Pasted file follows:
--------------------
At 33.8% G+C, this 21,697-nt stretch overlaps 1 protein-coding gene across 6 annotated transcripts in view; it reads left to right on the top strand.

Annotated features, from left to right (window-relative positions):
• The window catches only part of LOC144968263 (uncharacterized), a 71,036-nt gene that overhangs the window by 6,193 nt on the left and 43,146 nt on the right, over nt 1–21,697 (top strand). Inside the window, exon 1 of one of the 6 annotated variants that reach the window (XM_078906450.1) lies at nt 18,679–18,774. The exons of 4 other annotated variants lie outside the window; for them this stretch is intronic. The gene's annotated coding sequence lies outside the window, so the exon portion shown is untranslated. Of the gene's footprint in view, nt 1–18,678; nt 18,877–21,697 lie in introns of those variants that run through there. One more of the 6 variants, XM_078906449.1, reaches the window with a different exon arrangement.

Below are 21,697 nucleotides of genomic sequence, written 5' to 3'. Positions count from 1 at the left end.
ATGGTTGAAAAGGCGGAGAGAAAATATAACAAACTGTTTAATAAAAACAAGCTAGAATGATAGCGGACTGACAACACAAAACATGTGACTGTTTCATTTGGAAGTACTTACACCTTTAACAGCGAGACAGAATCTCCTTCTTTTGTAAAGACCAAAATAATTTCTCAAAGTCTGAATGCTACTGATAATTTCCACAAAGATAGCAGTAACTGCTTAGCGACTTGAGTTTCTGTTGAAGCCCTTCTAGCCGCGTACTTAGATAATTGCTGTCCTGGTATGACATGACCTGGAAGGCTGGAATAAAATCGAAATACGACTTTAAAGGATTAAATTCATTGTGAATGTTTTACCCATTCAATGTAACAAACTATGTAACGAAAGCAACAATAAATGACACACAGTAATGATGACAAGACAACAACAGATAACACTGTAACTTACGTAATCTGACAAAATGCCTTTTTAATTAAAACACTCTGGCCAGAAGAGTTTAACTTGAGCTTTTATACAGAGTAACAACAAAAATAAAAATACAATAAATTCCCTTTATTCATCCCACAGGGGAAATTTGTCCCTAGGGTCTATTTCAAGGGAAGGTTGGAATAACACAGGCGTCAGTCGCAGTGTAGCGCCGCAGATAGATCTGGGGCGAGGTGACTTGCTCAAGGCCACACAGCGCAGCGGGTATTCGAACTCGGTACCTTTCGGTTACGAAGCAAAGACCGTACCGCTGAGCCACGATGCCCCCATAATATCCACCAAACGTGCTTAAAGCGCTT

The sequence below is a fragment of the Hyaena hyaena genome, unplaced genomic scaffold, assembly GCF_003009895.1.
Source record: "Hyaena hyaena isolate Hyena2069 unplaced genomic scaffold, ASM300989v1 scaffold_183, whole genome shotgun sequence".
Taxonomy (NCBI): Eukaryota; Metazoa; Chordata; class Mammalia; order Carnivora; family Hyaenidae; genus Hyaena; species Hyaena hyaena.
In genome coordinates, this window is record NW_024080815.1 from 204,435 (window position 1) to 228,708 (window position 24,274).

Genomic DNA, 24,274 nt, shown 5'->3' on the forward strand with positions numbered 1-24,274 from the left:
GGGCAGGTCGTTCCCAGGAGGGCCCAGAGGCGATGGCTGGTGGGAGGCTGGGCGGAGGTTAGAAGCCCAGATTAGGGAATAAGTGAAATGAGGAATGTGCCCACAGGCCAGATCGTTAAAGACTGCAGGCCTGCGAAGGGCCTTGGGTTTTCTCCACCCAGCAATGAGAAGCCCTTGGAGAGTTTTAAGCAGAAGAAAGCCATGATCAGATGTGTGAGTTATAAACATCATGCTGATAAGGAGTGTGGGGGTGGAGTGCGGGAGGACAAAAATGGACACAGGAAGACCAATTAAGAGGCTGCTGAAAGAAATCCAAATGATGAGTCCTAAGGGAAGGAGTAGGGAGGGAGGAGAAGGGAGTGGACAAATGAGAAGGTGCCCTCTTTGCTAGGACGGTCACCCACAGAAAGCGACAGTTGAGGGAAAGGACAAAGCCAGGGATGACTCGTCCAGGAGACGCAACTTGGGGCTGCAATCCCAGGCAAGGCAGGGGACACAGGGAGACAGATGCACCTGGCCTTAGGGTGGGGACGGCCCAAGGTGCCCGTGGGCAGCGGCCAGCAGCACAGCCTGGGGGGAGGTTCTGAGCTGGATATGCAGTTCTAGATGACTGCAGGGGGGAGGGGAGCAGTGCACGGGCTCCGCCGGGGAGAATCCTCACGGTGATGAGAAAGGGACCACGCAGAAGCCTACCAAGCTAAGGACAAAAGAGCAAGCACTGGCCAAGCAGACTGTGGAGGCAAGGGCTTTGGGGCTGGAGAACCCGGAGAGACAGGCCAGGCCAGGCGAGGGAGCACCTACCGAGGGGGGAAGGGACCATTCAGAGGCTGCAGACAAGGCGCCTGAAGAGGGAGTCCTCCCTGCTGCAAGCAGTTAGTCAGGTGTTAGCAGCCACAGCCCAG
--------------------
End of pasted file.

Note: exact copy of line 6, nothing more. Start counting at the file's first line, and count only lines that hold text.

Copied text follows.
The sequence below is a fragment of the Hyaena hyaena genome, unplaced genomic scaffold, assembly GCF_003009895.1.